Drusilla with a Million
One morning when Drusilla was sitting in the small library reading the morning
paper her eyes caught the words: "Funeral of General Fairmont." She read of his
death in the little town in the Middle West, attended by a few of the officers of his
regiment and his lifelong friend, John Brierly.
Drusilla dropped the paper with an exclamation.
"John! And he's alive!"
She spent the next few hours with folded hands, her mind far in the past that was
recalled by seeing the name of John Brierly. She lived over again those girlhood
years when the world with John in it seemed the most beautiful place on earth.
She thought of her mother's failing health, her helplessness, her dependence.
She could almost hear her cry, "Don't leave me, Drusilla, don't leave me!" when
John went to her and asked that they might marry and meet life's battles
together. Drusilla never for a moment blamed her mother for her selfishness in
demanding all and giving nothing; and she never would admit, even to herself,
that her mother's obstinacy in refusing either to go with John and Drusilla or to
give her consent that they live with her, had ruined her life. Those years of
bitterness were past, and now she remembered only the happy days when she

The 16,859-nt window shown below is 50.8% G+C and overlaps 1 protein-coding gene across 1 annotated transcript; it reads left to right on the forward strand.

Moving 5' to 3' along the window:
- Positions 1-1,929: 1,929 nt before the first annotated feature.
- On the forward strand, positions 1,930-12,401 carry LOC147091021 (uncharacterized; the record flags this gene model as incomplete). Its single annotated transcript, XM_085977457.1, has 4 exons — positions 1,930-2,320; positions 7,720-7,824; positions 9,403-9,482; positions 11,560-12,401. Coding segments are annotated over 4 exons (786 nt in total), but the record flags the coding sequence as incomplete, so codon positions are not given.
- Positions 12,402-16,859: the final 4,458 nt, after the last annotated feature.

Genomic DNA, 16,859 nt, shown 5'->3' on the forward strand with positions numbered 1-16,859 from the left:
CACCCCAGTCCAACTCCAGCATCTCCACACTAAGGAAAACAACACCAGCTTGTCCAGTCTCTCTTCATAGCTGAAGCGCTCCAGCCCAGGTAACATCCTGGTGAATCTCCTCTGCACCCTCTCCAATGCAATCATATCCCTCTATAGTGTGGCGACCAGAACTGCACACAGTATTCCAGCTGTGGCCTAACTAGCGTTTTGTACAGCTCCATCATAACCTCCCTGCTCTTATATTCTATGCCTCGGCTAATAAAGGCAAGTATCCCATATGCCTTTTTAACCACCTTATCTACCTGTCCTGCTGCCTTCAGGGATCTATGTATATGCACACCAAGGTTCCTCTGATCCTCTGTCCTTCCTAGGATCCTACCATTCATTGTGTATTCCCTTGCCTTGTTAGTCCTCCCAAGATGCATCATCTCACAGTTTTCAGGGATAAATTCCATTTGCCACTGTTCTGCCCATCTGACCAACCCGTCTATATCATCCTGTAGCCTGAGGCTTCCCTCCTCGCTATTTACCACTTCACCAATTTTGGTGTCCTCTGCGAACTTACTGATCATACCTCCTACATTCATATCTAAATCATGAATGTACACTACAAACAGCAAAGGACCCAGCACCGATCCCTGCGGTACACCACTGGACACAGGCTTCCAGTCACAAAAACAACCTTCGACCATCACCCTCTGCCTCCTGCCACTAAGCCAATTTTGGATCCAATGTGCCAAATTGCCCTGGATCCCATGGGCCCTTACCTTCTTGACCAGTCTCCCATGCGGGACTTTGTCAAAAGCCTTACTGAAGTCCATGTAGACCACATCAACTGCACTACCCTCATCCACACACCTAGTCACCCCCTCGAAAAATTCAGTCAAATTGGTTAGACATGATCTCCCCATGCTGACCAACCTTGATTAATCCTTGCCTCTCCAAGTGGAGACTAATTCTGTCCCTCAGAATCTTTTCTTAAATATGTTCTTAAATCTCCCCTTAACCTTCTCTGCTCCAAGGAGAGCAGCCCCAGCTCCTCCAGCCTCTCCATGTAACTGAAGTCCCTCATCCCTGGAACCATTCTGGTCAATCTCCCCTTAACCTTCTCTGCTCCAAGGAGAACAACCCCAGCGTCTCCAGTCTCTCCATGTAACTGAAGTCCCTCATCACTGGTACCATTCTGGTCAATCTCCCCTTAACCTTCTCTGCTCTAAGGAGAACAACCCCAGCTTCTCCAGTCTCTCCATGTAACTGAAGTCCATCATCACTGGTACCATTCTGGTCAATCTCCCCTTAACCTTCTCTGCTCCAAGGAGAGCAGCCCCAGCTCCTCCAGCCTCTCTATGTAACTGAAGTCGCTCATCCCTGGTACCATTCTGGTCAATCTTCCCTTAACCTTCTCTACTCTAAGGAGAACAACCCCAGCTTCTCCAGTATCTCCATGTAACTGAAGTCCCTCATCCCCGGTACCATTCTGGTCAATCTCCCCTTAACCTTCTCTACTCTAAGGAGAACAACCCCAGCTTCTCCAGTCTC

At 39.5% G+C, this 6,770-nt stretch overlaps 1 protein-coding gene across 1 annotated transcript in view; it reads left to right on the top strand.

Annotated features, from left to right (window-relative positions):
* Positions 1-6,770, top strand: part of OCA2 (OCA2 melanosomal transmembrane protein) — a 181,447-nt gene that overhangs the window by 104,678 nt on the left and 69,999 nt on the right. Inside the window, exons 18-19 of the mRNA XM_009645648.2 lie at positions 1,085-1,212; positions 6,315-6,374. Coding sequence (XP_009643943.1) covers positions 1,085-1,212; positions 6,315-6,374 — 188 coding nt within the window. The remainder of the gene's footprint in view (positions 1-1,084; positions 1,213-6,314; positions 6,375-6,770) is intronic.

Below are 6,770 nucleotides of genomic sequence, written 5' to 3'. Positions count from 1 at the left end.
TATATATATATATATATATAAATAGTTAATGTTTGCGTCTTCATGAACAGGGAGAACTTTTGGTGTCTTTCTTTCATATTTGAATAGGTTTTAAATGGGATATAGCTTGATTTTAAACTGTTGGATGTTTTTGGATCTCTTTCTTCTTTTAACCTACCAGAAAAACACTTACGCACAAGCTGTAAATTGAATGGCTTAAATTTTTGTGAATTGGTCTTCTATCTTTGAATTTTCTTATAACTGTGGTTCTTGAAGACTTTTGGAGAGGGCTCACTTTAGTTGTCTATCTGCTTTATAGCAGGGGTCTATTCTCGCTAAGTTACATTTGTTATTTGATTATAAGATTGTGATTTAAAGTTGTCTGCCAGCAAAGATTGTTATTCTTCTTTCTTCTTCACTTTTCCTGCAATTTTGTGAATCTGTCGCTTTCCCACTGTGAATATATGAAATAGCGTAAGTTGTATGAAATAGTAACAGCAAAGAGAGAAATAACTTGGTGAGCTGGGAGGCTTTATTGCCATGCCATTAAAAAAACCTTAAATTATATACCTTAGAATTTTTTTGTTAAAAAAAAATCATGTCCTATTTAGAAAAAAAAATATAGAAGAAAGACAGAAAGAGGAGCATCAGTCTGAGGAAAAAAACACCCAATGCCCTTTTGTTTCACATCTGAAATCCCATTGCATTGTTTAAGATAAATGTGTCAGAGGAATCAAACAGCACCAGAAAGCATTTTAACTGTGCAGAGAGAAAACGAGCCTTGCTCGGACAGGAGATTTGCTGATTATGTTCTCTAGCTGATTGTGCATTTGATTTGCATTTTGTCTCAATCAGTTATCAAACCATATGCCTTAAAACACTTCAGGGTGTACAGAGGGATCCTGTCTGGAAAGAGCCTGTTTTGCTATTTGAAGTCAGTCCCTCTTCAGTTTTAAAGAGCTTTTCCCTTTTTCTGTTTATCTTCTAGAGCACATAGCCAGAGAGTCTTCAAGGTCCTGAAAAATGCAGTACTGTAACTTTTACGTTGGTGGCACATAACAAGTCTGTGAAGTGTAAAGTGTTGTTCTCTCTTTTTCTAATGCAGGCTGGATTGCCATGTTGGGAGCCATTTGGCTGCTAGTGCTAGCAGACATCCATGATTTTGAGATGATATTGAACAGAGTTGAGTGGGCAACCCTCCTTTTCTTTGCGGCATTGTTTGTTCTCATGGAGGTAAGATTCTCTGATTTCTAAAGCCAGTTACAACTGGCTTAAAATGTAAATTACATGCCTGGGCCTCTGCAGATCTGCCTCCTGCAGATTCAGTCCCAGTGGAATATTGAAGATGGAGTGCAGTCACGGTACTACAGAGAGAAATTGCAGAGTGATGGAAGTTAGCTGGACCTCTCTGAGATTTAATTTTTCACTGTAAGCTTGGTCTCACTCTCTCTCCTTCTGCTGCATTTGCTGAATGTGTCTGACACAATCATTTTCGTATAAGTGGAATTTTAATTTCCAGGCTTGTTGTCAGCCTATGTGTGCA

and John were together and life seemed just one flowery path on which they
At last she rose and rang for the butler and asked him to telephone Mr. Thornton.
She could never get used to the telephone herself. She wanted Mr. Thornton to
come to her on his way home.
She passed the day impatiently awaiting his arrival. She could not occupy herself
with the flowers, nor could the baby at the gardener's cottage evoke any
enthusiasm, although she carefully looked over the clothing of one of the younger
Donalds that kindly Mrs. Donald had contributed for the baby's use.
At last the lawyer arrived. Drusilla hardly allowed him to be seated before she
broached the subject.
"Mr. Thornton, I want you to do me a great favor. I just read in the paper that an--
an old friend of mine that I thought dead long ago, is living in a little town in
southern Ohio. I want to know how he is getting along, what he is doing, how he
is living. I want you to send some one out there and find out all about it. I want to
know if he's comfortable off, and happy. He may be poor, and he may be lonely.
Find out all about him, and let me know."
The lawyer started to say something.
"No, don't say a word, and don't talk about writin' out. That ain't what I want. I
want to know, and letters won't tell me nothing. Do this for me--send some one;
'cause if you don't I'll start myself to-morrow. I'm goin' to know how life's usin'
She leaned over and touched the lawyer's hand.
"Don't always be agin me, Mr. Thornton. I got my heart in this. John Brierly meant
all the world to me once, and although I'm old now I ain't forgot. There's some
things, you know, we don't forget."